Names Categorized "top 10 in poland"

This is a list of names in which the categories include top 10 in poland.
gender
usage
ADAM m English, French, German, Polish, Dutch, Swedish, Norwegian, Danish, Czech, Slovak, Russian, Ukrainian, Croatian, Serbian, Macedonian, Romanian, Catalan, Hebrew, Arabic, Georgian, Biblical, Biblical Latin, Biblical Greek, Biblical Hebrew
This is the Hebrew word for "man". It could be ultimately derived from Hebrew אדם ('adam) meaning "to be red", referring to the ruddy colour of human skin, or from Akkadian adamu meaning "to make".... [more]
ALEKSANDER m Polish, Slovene, Estonian, Norwegian, Danish
Form of ALEXANDER in several languages.
ALICJA f Polish
Polish form of ALICE.
AMELIA f English, Spanish, Italian, Polish, Dutch, German, Ancient Germanic
Variant of AMALIA, though it is sometimes confused with EMILIA, which has a different origin. The name became popular in England after the German House of Hanover came to the British throne in the 18th century - it was borne by daughters of both George II and George III. The author Henry Fielding used it for the title character in his novel Amelia (1751). Another famous bearer was Amelia Earhart (1897-1937), the first woman to make a solo flight over the Atlantic Ocean.... [more]
ANTONI m Polish, Catalan
Polish and Catalan form of Antonius (see ANTHONY).
FRANCISZEK m Polish
Polish form of Franciscus (see FRANCIS).
JAKUB m Polish, Czech, Slovak
Polish, Czech and Slovak form of JACOB (or JAMES). In Polish and Slovak this refers to both the Old Testament patriarch and the New Testament apostles, while in Czech this is used only for the apostles (with Jákob for the patriarch).
JAN (1) m Dutch, Swedish, Norwegian, Danish, Czech, Polish, Slovene, German, Catalan, Sorbian
Form of JOHANNES used in various languages. This name was borne by the 15th-century Flemish painter Jan van Eyck and the 17th-century Dutch painters Jan Vermeer and Jan Steen.
JULIA f English, German, Swedish, Norwegian, Danish, Dutch, Spanish, Polish, Finnish, Russian, Ukrainian, Ancient Roman, Biblical
Feminine form of the Roman family name JULIUS. Among the notable women from this family were Julia Augusta (also known as Livia Drusilla), the wife of Emperor Augustus, and Julia the Elder, the daughter of Augustus and the wife of Tiberius. A person by this name has a brief mention in the New Testament. It was also borne by a few early saints and martyrs, including the patron saint of Corsica. Additionally, Shakespeare used it in his comedy The Two Gentlemen of Verona (1594).... [more]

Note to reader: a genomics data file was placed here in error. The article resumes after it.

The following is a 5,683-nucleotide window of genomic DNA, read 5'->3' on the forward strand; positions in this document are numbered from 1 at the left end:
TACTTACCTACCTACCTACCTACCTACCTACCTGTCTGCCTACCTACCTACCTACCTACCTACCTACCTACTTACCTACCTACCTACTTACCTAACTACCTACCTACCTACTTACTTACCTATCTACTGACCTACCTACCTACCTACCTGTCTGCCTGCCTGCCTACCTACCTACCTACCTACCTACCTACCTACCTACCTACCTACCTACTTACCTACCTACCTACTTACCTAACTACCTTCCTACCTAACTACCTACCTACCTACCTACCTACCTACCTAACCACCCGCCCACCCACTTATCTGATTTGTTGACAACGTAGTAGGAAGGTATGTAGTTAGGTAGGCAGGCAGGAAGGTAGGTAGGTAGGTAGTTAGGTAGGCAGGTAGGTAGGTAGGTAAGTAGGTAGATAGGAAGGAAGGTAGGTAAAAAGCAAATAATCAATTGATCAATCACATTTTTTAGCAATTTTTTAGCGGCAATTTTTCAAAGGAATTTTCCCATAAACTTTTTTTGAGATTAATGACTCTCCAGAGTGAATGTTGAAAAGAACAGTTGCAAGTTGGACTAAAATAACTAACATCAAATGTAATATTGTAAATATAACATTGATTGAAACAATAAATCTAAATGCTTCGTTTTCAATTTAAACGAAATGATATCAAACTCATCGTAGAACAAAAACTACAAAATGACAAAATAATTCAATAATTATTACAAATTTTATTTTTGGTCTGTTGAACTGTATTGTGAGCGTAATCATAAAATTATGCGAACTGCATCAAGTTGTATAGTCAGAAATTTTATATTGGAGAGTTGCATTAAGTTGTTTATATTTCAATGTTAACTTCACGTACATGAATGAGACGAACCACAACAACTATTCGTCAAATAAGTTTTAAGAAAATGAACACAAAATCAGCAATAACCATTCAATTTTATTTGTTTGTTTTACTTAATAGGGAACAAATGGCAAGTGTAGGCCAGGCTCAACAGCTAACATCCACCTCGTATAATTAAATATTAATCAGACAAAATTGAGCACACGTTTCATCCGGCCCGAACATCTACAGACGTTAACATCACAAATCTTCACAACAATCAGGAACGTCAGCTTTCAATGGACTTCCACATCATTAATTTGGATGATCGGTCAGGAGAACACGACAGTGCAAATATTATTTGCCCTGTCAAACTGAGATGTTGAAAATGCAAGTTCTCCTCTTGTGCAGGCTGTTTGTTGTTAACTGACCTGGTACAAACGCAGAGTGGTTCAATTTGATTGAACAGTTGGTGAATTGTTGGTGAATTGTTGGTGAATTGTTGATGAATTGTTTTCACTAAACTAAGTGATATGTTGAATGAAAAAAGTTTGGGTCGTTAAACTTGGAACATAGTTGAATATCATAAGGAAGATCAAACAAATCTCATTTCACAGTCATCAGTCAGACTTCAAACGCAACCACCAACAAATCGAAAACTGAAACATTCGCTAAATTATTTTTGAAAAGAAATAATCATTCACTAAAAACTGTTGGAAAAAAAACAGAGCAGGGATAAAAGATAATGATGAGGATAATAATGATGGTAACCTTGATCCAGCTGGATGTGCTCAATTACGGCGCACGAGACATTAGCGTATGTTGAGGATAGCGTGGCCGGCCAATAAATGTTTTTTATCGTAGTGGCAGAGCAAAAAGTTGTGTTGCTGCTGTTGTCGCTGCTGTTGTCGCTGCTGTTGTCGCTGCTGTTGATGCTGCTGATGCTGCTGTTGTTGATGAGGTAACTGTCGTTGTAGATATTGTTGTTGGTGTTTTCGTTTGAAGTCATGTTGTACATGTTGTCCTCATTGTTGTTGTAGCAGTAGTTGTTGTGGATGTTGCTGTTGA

LENA f Swedish, Norwegian, Danish, German, Polish, Russian, English, Italian, Portuguese, Greek
Short form of names ending in lena, such as HELENA, MAGDALENA or YELENA.
MARIA f & m Italian, Portuguese, Catalan, Occitan, German, Swedish, Norwegian, Danish, Faroese, Dutch, Frisian, Greek, Polish, Romanian, English, Finnish, Estonian, Corsican, Sardinian, Basque, Russian, Bulgarian, Ukrainian, Biblical Greek, Biblical Latin, Old Church Slavic
Latin form of Greek Μαρία, from Hebrew מִרְיָם (see MARY). Maria is the usual form of the name in many European languages, as well as a secondary form in other languages such as English (where the common spelling is Mary). In some countries, for example Germany, Poland and Italy, Maria is occasionally used as a masculine middle name.... [more]
MIKOŁAJ m Polish
Polish form of NICHOLAS.
OLIWIA f Polish
Polish form of OLIVIA.
SZYMON m Polish
Polish form of SIMON (1).
WOJCIECH m Polish
Derived from the Slavic elements voji "warrior, soldier" and tekha "solace, comfort, joy". Saint Wojciech (also known by the Czech form of his name Vojtěch or his adopted name Adalbert) was a Bohemian missionary to Hungary, Poland and Prussia, where he was martyred in the 10th century.
ZOFIA f Polish
Polish form of SOPHIA.
ZUZANNA f Polish, Latvian (Rare)
Polish and Latvian form of SUSANNA.